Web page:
Flights in Airless Space


From the window, looking up, it appeared to be a pigeon. The bird moved quickly; blurred and merged with the slate tiles, it beat the air, then scrambled to a perch in the eaves, high on the roof. It disappeared.


The sky was grey and low. The time; it was near four o’clock in the afternoon, the day is fading by then, trailing out to white wraithy light. It is hard to discern anything precisely in those conditions.


A portion of sky was revealed between the sharp angles of the roof. The scene is dressed in grey and bluewhite; and for anyone who can remember it, the color is like trailing cigarette smoke.


From behind the window glass the scene was transfixed. The autumn air was clean; its chill sealed the scent of high summer, just weeks ago, for another nine months. The air was still; the courtyard grounds still; and the building seemed uninhabited. It was an almost perfect space.


From behind the window a man observed the sky. He was standing at the window; they were in fact, French windows, naked. The pigeon had gone completely. The man stood silently, as though he was anticipating something; that something would happen outside before his field of view. His skin was milky, northern; the veins on his arms and legs were raised and dark blue; but the skin was pale. The size of the veins signaled recent heavy activity.


Nothing happened outside: but inside the room a woman lay on her back. She stared up at the man and followed his eye line out towards the window pane, where he had seen the pigeon. A sheet, crumpled into sharp folds, spread across her waist. She was naked. She called him Dan; he returned with her name: Elizabeth. She had a question, what had he seen; and he had said it was a pigeon: he hated them, just everybody did. She asked again for him to come back to bed. He turned.


Dan fell back onto the bed; Elizabeth drew him to her; their arms joined like rope, folded over and under the other. Intimacy resumed without a break. They had to use the time well, to be surrounded in and with and by the other in the few hours they have: to have taken the time, to have committed to the one, and the other.


They are obliged to manage their time well, and each week for a year they have met in the room. They enter the room happy after a hundred and sixty five hours apart. The room’s decoration does not interest them: they are consumed by each other. But after a year neither Elizabeth nor Dan has wanted to move to another permanent state: their separate obligations, to a husband and a wife; with each person’s individual trail of emotional mortgages is already too high.


After three hours, when they dress and kiss goodbye – an estranged and polite gesture, he and she contemplates separately on the way home, or back to the office, the restraints of love. It is a thought that first arises again and again as they part and take the corridor in their own steps, never daring to look behind for fear that the other is not looking either, and therefore a glance is searching the void. In the taxi, or the bus, as they go away for another week the thought becomes more acute. The resistance they resent is their fear and to replace the anxiety they wish they could be elsewhere.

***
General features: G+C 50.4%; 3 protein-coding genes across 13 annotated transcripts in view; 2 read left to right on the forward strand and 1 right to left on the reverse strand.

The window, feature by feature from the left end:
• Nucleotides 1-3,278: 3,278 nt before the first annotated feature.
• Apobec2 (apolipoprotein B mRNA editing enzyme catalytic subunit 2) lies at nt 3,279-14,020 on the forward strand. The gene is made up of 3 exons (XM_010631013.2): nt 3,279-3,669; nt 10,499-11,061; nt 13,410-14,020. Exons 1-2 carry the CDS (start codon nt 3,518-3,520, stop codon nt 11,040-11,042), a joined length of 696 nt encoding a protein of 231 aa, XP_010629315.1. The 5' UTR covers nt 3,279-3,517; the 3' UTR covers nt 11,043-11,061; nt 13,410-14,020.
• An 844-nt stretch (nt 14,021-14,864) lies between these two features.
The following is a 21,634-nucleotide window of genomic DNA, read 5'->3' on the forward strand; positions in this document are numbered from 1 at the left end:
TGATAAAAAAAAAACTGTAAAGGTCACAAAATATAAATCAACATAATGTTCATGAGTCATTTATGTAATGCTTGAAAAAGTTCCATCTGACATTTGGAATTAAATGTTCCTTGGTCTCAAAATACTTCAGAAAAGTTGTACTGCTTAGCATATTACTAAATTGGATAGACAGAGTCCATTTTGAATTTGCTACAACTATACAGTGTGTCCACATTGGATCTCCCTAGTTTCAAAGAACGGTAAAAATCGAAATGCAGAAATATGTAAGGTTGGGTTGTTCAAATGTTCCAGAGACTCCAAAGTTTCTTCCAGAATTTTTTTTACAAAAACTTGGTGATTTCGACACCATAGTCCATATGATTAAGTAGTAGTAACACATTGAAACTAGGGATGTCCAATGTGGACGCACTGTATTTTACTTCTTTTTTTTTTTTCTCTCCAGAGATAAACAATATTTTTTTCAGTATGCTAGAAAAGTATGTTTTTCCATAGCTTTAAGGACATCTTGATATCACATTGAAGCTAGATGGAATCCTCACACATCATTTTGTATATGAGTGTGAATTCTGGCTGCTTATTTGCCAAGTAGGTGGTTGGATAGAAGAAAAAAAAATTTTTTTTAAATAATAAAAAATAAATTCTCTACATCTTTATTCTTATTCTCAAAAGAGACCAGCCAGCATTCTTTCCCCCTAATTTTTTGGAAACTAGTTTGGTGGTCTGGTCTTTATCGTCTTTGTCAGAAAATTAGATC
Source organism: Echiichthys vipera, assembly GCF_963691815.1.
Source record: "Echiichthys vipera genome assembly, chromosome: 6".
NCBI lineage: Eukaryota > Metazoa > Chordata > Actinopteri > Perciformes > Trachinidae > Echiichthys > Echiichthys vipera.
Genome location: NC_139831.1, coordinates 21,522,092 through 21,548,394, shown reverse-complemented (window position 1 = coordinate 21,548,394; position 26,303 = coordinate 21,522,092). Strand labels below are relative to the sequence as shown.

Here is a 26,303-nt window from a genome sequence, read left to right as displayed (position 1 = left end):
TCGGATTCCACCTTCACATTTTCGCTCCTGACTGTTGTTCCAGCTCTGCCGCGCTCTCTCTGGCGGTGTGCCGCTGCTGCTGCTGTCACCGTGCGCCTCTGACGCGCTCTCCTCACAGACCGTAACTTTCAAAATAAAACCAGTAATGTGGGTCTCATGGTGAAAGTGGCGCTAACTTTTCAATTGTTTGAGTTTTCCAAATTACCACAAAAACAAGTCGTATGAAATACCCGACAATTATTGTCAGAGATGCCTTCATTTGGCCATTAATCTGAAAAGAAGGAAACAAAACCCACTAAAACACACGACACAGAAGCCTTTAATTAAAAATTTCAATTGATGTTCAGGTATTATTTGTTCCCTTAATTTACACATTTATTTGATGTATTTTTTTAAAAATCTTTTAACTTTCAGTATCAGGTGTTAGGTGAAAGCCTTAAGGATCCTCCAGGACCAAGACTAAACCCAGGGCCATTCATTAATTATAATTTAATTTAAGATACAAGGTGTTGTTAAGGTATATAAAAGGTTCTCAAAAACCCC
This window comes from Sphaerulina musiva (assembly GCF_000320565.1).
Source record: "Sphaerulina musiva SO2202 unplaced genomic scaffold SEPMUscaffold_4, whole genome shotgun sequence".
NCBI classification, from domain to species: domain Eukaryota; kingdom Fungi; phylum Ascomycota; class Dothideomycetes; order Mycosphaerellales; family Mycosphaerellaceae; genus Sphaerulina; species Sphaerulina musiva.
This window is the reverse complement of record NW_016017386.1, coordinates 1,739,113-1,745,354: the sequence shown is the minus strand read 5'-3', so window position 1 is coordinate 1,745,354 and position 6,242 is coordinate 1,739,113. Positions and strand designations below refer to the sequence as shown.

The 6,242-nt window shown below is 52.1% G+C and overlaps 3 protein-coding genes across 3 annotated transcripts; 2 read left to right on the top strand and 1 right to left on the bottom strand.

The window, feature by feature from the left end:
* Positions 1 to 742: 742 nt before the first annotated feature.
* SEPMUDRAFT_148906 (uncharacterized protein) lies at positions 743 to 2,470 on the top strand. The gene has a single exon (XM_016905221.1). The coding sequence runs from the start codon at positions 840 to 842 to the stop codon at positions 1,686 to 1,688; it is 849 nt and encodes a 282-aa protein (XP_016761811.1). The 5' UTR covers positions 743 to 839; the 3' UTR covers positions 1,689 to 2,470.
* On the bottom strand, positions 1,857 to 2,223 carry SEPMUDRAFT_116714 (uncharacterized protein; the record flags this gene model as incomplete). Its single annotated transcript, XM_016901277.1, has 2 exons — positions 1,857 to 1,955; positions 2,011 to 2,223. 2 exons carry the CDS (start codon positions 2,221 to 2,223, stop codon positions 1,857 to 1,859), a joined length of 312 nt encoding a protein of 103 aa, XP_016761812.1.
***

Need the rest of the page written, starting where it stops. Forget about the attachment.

Many years earlier two people sought shelter there, in the building in the room, from darkness and driving rain. They were foreign and on the run, their crime is not important after all this time. They wore tweeds, or heavy wool, which they had worn for some days, living in hiding, traveling at night, not looking up at the sky. It is several hours since they exchanged words: Suzanne is steely, but Sam is taciturn; and when they talk, it is fast and energetic, but at other times they are silent where such quietness would fret most people, but neither Suzanne nor Sam interpret it with any portent.


Not on the night they arrived cold and drained, when their feet ache, their shoes are split, unsuitable to walk in for eighteen hours a day. Suzanne washes their clothes with a damp towel, as Sam inserts folded paper into the shoes, he knows it may constrain their feet for the first ten kilometers in the morning but once worn in will form another sole in the shoe. They do their work in their underclothes, their bodies are white and bony; they appear malnourished and exhausted. The sight of the other in despairing condition does not provoke either person to say a word. They have seen worse. They must sleep if they can before dawn.